The wait in the queues was an hour long
We looked around at the stalls and were quite underwhelmed by the offerings of cheese toasties (I can make that at home!) and pizza. We did like the look of halloumi fries (Katy and I had the amazing ones at Camden Market before) and raclette, plus we needed drinks. A quick look showed that the queues for each of these vendors stretched from their respective kiosks to the other end of the space.
Strategically, we decided that I would wait in the halloumi line and Richard would get raclette, while Katy went to the shorter bar queue for drinks.
20 minutes into waiting in line and I had barely moved. Katy brought back drinks. We drank them, then waited another 40 minutes to get to the front of the queue. When we did, I noticed the halloumi was being dredged through flour, which meant no fried cheese for little coeliac me! Obviously that’s not CheeseFest’s fault, but it’s so unnecessary. The aforementioned halloumi fries at Camden Market were gluten free and came with a lovely topping. This came with some random sweet chili sauce. Katy and Richard said it wasn’t worth it.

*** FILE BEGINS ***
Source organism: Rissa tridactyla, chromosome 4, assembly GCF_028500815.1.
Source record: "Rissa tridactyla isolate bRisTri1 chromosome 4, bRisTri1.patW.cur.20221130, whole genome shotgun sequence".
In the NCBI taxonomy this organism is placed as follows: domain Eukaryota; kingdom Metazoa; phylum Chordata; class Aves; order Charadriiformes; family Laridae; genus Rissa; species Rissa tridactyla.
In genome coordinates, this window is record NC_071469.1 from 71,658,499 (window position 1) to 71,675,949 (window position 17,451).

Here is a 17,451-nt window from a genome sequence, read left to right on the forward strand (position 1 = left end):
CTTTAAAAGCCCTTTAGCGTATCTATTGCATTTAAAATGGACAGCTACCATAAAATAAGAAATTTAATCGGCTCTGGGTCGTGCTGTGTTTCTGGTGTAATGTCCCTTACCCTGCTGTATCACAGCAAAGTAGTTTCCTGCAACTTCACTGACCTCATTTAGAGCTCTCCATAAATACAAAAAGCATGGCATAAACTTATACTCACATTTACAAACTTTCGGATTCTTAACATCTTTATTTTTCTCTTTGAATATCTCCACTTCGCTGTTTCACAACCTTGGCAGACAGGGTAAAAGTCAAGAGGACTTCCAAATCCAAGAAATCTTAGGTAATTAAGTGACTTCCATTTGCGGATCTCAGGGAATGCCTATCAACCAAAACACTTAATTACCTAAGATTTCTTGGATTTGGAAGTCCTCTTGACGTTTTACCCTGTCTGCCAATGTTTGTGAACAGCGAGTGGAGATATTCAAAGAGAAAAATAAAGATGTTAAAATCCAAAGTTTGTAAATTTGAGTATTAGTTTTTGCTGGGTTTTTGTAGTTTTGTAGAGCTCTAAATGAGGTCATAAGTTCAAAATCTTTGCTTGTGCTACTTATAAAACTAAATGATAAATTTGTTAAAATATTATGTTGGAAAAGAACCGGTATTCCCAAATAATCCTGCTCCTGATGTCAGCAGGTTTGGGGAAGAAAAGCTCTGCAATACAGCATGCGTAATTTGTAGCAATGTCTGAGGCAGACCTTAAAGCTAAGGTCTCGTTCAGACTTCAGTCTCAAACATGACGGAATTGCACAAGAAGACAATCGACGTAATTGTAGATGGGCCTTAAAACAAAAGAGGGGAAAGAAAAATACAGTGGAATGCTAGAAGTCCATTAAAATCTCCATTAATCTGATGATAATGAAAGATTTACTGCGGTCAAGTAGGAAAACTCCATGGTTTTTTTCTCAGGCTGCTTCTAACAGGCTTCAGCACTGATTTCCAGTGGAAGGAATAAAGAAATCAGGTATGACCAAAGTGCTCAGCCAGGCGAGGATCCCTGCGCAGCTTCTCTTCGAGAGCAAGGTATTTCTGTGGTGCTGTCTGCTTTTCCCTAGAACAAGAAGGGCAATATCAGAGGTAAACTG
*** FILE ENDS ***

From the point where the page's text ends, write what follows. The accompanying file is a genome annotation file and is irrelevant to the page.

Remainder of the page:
We went back to where Richard was still waiting for raclette and those two downed their halloumi fries because they were starving at this point. I went and sat in the grass to read through CheeseFest tweets while they waited an additional 15 minutes for raclette. That’s over an hour and 15 minutes until we all had food!
Luckily the raclette was good and very filling.